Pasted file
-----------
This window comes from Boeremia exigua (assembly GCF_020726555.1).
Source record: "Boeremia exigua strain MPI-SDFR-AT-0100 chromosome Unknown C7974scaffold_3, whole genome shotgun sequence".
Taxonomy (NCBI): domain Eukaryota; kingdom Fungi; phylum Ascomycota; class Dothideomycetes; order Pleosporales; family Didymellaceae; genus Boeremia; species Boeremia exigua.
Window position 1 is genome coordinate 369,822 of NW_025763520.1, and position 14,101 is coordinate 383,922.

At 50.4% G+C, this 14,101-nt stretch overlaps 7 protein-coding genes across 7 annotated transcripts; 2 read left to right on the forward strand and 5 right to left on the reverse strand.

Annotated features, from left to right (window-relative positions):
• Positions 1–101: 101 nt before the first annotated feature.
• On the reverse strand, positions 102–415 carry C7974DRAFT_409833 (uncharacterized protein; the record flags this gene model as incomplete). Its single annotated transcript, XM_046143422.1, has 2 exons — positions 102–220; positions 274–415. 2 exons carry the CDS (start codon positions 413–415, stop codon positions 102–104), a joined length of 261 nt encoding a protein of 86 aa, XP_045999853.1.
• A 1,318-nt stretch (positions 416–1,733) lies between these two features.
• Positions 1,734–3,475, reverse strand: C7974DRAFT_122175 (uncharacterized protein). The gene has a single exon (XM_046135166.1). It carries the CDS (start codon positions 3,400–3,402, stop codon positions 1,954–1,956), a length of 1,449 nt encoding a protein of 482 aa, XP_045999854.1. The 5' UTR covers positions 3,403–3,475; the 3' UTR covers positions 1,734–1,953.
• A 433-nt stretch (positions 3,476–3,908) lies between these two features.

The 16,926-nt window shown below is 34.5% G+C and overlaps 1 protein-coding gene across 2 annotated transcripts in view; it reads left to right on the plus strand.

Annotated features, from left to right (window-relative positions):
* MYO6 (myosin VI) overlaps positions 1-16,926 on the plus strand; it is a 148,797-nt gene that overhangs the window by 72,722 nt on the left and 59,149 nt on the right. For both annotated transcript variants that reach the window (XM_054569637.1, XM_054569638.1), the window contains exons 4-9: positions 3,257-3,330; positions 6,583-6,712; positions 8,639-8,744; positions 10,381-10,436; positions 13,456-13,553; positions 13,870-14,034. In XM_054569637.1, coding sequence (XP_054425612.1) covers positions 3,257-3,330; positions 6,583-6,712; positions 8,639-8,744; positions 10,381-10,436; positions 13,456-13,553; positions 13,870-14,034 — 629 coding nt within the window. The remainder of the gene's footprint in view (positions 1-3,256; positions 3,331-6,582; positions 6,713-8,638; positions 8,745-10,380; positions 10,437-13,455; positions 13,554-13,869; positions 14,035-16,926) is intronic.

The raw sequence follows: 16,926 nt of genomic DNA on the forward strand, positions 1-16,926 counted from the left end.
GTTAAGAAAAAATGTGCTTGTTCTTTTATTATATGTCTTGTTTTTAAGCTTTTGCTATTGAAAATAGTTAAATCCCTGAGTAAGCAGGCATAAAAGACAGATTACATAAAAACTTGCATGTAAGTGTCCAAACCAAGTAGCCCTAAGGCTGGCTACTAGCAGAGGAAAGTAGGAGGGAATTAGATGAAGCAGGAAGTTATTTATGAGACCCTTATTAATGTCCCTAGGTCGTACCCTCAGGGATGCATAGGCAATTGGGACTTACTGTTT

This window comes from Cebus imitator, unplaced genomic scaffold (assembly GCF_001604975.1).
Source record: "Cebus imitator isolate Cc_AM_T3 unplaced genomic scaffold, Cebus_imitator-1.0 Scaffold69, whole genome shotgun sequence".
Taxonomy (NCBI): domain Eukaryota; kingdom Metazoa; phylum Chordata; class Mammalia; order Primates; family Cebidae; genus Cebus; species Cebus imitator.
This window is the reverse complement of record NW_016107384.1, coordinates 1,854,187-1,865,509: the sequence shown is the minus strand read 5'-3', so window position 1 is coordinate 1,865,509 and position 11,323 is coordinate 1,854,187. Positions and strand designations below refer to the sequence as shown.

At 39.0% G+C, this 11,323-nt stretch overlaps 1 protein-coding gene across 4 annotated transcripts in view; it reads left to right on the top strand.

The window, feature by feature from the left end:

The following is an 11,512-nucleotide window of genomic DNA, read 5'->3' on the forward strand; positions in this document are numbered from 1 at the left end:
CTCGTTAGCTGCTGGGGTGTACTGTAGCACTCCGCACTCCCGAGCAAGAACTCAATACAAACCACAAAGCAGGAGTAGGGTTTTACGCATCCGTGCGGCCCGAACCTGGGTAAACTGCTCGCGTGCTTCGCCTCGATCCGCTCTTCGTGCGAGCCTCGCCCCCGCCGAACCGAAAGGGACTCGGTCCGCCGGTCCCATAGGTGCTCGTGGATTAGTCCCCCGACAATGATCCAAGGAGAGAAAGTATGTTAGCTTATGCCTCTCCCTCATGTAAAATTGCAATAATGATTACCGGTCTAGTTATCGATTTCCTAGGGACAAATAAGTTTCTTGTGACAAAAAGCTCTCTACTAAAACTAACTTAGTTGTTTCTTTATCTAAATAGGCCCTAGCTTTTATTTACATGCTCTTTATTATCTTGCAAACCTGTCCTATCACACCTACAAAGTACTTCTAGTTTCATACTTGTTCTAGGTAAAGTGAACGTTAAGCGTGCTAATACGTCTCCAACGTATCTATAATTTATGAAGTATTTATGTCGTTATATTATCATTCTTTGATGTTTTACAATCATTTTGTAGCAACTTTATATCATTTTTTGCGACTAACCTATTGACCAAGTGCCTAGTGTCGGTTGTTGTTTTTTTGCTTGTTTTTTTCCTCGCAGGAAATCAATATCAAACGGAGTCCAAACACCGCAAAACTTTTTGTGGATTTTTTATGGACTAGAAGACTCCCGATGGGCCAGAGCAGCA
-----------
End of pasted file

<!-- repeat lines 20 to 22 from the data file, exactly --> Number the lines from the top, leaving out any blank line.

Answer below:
This window is the reverse complement of record NW_016107384.1, coordinates 1,854,187-1,865,509: the sequence shown is the minus strand read 5'-3', so window position 1 is coordinate 1,865,509 and position 11,323 is coordinate 1,854,187. Positions and strand designations below refer to the sequence as shown.

At 39.0% G+C, this 11,323-nt stretch overlaps 1 protein-coding gene across 4 annotated transcripts in view; it reads left to right on the top strand.

The window, feature by feature from the left end: